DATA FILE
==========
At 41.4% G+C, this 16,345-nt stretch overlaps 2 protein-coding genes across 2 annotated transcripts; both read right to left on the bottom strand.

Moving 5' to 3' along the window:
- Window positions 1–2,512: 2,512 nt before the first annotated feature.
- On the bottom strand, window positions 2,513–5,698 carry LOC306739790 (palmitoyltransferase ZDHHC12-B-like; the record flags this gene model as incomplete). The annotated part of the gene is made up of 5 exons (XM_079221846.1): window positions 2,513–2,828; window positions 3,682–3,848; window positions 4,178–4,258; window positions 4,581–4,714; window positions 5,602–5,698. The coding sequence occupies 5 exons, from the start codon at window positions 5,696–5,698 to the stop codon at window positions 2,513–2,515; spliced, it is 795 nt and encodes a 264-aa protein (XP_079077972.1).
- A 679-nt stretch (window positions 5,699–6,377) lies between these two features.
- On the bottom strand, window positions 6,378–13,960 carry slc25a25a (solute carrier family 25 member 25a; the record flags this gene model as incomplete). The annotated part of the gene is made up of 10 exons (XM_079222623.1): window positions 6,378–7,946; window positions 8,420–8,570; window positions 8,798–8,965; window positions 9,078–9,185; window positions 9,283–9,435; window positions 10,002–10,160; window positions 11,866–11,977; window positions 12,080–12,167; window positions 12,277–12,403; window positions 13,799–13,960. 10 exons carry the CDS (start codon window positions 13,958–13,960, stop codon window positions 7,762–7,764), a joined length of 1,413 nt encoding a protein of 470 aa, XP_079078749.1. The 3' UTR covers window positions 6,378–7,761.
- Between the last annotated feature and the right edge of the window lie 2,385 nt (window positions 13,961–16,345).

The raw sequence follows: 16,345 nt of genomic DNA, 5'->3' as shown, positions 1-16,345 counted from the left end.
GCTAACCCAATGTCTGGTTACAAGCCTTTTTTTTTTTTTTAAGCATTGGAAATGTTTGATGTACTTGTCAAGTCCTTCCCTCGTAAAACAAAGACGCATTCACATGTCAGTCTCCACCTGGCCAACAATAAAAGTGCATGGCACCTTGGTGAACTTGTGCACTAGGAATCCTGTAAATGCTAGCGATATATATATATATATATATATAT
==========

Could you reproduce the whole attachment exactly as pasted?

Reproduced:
At 41.4% G+C, this 16,345-nt stretch overlaps 2 protein-coding genes across 2 annotated transcripts; both read right to left on the bottom strand.

Moving 5' to 3' along the window:
- Window positions 1–2,512: 2,512 nt before the first annotated feature.
- On the bottom strand, window positions 2,513–5,698 carry LOC306739790 (palmitoyltransferase ZDHHC12-B-like; the record flags this gene model as incomplete). The annotated part of the gene is made up of 5 exons (XM_079221846.1): window positions 2,513–2,828; window positions 3,682–3,848; window positions 4,178–4,258; window positions 4,581–4,714; window positions 5,602–5,698. The coding sequence occupies 5 exons, from the start codon at window positions 5,696–5,698 to the stop codon at window positions 2,513–2,515; spliced, it is 795 nt and encodes a 264-aa protein (XP_079077972.1).
- A 679-nt stretch (window positions 5,699–6,377) lies between these two features.
- On the bottom strand, window positions 6,378–13,960 carry slc25a25a (solute carrier family 25 member 25a; the record flags this gene model as incomplete). The annotated part of the gene is made up of 10 exons (XM_079222623.1): window positions 6,378–7,946; window positions 8,420–8,570; window positions 8,798–8,965; window positions 9,078–9,185; window positions 9,283–9,435; window positions 10,002–10,160; window positions 11,866–11,977; window positions 12,080–12,167; window positions 12,277–12,403; window positions 13,799–13,960. 10 exons carry the CDS (start codon window positions 13,958–13,960, stop codon window positions 7,762–7,764), a joined length of 1,413 nt encoding a protein of 470 aa, XP_079078749.1. The 3' UTR covers window positions 6,378–7,761.
- Between the last annotated feature and the right edge of the window lie 2,385 nt (window positions 13,961–16,345).

The raw sequence follows: 16,345 nt of genomic DNA, 5'->3' as shown, positions 1-16,345 counted from the left end.
GCTAACCCAATGTCTGGTTACAAGCCTTTTTTTTTTTTTTAAGCATTGGAAATGTTTGATGTACTTGTCAAGTCCTTCCCTCGTAAAACAAAGACGCATTCACATGTCAGTCTCCACCTGGCCAACAATAAAAGTGCATGGCACCTTGGTGAACTTGTGCACTAGGAATCCTGTAAATGCTAGCGATATATATATATATATATATATAT